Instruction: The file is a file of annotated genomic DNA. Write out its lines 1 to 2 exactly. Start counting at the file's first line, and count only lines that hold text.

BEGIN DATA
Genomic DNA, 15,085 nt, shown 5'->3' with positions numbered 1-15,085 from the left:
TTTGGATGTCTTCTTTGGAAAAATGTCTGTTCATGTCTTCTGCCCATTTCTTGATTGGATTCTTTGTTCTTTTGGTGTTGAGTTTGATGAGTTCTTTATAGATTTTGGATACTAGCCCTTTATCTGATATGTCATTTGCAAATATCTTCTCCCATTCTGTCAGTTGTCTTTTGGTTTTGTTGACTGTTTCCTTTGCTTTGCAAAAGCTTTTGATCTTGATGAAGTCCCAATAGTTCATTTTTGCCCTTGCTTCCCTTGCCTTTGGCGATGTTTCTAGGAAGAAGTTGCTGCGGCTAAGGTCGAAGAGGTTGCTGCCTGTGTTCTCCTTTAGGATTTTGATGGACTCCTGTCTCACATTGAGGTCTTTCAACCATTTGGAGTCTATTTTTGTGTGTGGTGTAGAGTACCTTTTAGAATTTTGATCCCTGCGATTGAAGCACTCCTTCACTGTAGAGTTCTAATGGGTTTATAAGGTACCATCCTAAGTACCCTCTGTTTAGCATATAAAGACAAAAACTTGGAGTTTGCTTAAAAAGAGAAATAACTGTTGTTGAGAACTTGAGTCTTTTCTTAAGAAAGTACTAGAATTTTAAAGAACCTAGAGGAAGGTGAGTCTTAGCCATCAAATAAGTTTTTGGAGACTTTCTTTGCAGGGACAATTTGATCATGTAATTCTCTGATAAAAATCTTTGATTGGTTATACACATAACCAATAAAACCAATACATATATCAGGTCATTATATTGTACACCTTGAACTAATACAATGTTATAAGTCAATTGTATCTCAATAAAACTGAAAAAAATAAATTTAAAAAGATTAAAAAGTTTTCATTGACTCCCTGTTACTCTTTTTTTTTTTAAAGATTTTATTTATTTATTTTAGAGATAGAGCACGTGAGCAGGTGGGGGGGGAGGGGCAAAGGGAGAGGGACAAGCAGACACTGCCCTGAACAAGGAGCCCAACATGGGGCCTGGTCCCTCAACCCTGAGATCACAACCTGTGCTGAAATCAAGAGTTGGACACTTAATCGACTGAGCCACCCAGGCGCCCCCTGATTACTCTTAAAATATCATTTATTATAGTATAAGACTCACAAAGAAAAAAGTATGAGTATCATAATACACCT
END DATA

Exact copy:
Genomic DNA, 15,085 nt, shown 5'->3' with positions numbered 1-15,085 from the left:
TTTGGATGTCTTCTTTGGAAAAATGTCTGTTCATGTCTTCTGCCCATTTCTTGATTGGATTCTTTGTTCTTTTGGTGTTGAGTTTGATGAGTTCTTTATAGATTTTGGATACTAGCCCTTTATCTGATATGTCATTTGCAAATATCTTCTCCCATTCTGTCAGTTGTCTTTTGGTTTTGTTGACTGTTTCCTTTGCTTTGCAAAAGCTTTTGATCTTGATGAAGTCCCAATAGTTCATTTTTGCCCTTGCTTCCCTTGCCTTTGGCGATGTTTCTAGGAAGAAGTTGCTGCGGCTAAGGTCGAAGAGGTTGCTGCCTGTGTTCTCCTTTAGGATTTTGATGGACTCCTGTCTCACATTGAGGTCTTTCAACCATTTGGAGTCTATTTTTGTGTGTGGTGTAGAGTACCTTTTAGAATTTTGATCCCTGCGATTGAAGCACTCCTTCACTGTAGAGTTCTAATGGGTTTATAAGGTACCATCCTAAGTACCCTCTGTTTAGCATATAAAGACAAAAACTTGGAGTTTGCTTAAAAAGAGAAATAACTGTTGTTGAGAACTTGAGTCTTTTCTTAAGAAAGTACTAGAATTTTAAAGAACCTAGAGGAAGGTGAGTCTTAGCCATCAAATAAGTTTTTGGAGACTTTCTTTGCAGGGACAATTTGATCATGTAATTCTCTGATAAAAATCTTTGATTGGTTATACACATAACCAATAAAACCAATACATATATCAGGTCATTATATTGTACACCTTGAACTAATACAATGTTATAAGTCAATTGTATCTCAATAAAACTGAAAAAAATAAATTTAAAAAGATTAAAAAGTTTTCATTGACTCCCTGTTACTCTTTTTTTTTTTAAAGATTTTATTTATTTATTTTAGAGATAGAGCACGTGAGCAGGTGGGGGGGGAGGGGCAAAGGGAGAGGGACAAGCAGACACTGCCCTGAACAAGGAGCCCAACATGGGGCCTGGTCCCTCAACCCTGAGATCACAACCTGTGCTGAAATCAAGAGTTGGACACTTAATCGACTGAGCCACCCAGGCGCCCCCTGATTACTCTTAAAATATCATTTATTATAGTATAAGACTCACAAAGAAAAAAGTATGAGTATCATAATACACCT